The pathos of Ben, in that moment, is reinforced by the icy barrenness of the room and the self-debasement of his physically straining himself in order to effectuate his own banishment. Here, character, narrative arc (plot), setting, and the show’s mythology coalesce into a unitary image of Ben’s despair and self-sacrifice. This is part of the show’s genius and accomplishment—that its use of video-game aesthetics and forms is a lot more than just window dressing but thoroughly integrated.
In interviews, Lindelof has cited Myst as a particular influence and the stylistic parallels between that game and the Lost set design (specifically of the Dharma Initiative stations) is startling and significant. Additionally, it also evokes a whole lineage of games from which Myst evolved and suggests an unexpected cultural significance for this overlooked-of-late genre of game—one that begins with text-only adventure games like Zork, continues through to graphic and textual interface games made by Sierra On-line, and then on to the Myst series of games. In particular, these games envisioned a narrative world, largely devoid of violence or even any action at all. These games posited worlds as geographic areas that functioned as a series of ongoing, inter-locking puzzles…which sounds sort of familiar.
Here’s a screenshot from Zork:
As you can see, this looks like just about exactly as much fun as re-configuring your hard-drive. No explosions, scenic digital splendor, or homicidal flying turtles. It’s basically a video game for people that would just as soon be reading as playing a video game.
Even so, it also contains in this one single ostensibly dull screen-shot, intimations of several aspects of Lost‘s narrative structure. First and foremost is the overall discrete (implicitly bordered and unique) quality of the description of places. One moves by typing a directional (N, S, E, W, NE, up, down, climb, etc.) and then is treated to another description of a location. When objects are included in the description of the location, one is allowed to type something such as “Take matches” (or “sword,” or “lantern”, or whatever). From then on, the item will be included in your “inventory”, which you can read a list of by typing “inventory” or “I”.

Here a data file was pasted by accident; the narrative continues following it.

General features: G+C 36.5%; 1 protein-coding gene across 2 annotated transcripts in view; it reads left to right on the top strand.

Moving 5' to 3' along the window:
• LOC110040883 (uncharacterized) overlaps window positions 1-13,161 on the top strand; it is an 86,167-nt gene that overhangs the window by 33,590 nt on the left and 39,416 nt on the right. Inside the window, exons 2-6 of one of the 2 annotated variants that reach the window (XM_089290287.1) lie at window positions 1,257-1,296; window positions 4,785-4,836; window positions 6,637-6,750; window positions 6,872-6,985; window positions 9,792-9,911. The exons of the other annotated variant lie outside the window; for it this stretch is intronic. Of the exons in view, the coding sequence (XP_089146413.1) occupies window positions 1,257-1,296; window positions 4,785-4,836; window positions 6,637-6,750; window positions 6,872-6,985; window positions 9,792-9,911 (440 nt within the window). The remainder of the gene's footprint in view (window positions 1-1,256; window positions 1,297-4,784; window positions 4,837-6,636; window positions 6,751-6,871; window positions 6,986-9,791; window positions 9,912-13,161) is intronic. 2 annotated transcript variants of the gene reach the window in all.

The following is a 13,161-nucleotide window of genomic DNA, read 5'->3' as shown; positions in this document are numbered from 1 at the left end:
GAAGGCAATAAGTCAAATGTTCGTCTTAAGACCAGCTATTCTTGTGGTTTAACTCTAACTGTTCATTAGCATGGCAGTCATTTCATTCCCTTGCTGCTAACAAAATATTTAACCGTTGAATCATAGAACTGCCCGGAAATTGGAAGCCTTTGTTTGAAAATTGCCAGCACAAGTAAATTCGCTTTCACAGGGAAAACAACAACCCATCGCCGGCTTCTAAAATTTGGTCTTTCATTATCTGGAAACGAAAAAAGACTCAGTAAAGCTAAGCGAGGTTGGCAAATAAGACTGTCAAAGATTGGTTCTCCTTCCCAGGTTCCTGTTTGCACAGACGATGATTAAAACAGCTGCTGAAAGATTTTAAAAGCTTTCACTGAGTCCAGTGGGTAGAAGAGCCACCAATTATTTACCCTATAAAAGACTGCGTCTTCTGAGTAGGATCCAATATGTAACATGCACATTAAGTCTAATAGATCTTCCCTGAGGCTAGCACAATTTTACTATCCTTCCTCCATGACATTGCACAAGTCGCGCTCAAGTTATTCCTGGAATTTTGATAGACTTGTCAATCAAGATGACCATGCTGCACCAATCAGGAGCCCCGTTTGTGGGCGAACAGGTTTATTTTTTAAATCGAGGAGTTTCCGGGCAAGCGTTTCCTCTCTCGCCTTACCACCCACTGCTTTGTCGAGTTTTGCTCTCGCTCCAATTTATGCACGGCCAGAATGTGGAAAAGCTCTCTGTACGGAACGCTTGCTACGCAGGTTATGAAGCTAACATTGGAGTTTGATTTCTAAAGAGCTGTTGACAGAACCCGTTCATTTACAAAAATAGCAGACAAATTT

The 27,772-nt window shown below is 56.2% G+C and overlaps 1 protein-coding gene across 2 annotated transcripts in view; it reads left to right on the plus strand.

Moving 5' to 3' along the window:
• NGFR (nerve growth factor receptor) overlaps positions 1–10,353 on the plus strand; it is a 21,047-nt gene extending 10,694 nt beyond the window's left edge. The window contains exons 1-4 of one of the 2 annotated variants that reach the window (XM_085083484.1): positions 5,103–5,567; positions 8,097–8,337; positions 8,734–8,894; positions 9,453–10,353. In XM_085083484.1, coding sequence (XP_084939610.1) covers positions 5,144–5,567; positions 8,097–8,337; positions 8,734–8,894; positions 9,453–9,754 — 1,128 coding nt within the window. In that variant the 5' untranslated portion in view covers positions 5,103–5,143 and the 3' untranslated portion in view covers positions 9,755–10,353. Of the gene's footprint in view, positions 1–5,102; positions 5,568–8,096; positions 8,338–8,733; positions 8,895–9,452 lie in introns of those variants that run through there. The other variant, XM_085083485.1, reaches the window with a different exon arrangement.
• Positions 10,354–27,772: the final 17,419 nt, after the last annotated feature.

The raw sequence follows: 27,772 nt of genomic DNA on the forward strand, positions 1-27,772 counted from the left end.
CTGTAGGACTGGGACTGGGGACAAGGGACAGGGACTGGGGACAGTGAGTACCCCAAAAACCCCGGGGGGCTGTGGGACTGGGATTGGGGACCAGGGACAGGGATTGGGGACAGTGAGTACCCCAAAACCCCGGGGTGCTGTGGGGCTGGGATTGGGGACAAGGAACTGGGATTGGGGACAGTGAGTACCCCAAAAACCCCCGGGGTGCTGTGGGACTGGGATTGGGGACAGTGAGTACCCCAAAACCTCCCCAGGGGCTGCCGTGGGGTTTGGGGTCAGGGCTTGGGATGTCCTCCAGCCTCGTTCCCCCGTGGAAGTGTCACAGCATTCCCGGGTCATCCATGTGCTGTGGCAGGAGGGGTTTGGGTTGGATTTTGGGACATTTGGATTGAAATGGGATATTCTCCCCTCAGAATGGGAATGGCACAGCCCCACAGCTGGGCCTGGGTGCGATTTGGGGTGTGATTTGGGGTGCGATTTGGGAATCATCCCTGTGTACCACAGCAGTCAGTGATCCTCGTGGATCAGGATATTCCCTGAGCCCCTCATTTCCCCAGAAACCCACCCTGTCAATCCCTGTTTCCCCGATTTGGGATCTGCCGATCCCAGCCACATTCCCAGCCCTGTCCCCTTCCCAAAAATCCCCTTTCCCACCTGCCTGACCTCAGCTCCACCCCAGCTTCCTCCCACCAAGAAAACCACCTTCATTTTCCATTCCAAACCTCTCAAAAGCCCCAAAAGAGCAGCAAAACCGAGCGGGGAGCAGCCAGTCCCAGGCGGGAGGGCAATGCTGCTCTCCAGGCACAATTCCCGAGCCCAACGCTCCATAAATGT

In this sense, Zork illustrates in an absolutely skeletal and purely conceptual fashion, the basic mechanism by which objects and locations function in most video games. Only objects of narrative importance can be “taken”. Even in narratively and graphically sophisticated contemporary games this function of objects holds true; presumably you can “take” a gun, but you usually can’t pick dandelions from the digital scenery. Some of the puzzles of those early games hinged upon this distinction. That is, solving a puzzle was a matter of figuring out what was window dressing and what was stuff that you were syntactically allowed to take. (In this sense, the earliest example of a thing is often the most interesting for the precise reason that it bears the closest relationship to the mechanics of its derivation, invention, or materials.)
If this all sounds tediously abstract and analytical, that’s because it probably is. However, there is a more interesting visual analogue for this basically conceptual relationship which takes the form of home-made maps. In the case of Zork, these are maps that players have constructed as a tool for progressing through the game.
A player-created map of Zork
(A larger, legible version can be found here.)
Here is an exceptionally elaborate and stylized version of the type of map that I think that someone would almost certainly have to make in order to progress through the Zork universe. It also resembles the type of “world map” that occurs in many video games. This image is both fascinating and has the sort of weird quasi-utilitarian beauty that evokes both certain types of outsider art as well as the information-systems/mapping art of artists like Mark Lombardi, Erik Parker, or Ward Shelley, who create stylized maps of various types of cultural and/or political information.
More importantly, though (for the purposes at hand, anyway), is just how much it resembles the types of similarly “home-made” maps made by characters in Lost in an attempt to understand their environment, solve its puzzles, or communicate information about it to the other characters.
A shot of the map through the jungle to Ben’s (“Henry’s”) balloon:
A map of the Island and all of its DHARMA Initiative Stations as derived from the black-lit panel on the door, as seen by John Locke while the vertically sliding heavy metal door itself bore down on his allegorically significant legs:
Space is, in a sense, visualized in a similar manner in Lost as it is in these types of games, and experienced in roughly the same way. That is, aside from the jungle which functions largely as a figurative “ground” (no pun intended), locations on the map are as discrete and loaded with individual, distinct and almost archetypal identities as they are in video-games. These maps also resemble the type of nodal structures that underlie the most basic functions of computer programming languages or, similarly, flow-charts.
Image from Ubisoft’s Lost: Via Domus for the PlayStation 3 and Xbox 360
Lost viewers might also recognize the stark black screen and command prompt with flashing cursor. Is it possible that the lovelorn and sleepless vigilant Desmond, alone in the hatch for all those years, charged with the task of entering “The Numbers” (“4 8 15 16 23 42”) into the computer every 88 minutes for several years on end, is merely a clever allegory or vicious satire of the obsessive gamer hunched in front of a computer at all hours on virtual quests (one, ironically, engaged in a world of overall less vibrancy than that of his immediate physical circumstances)?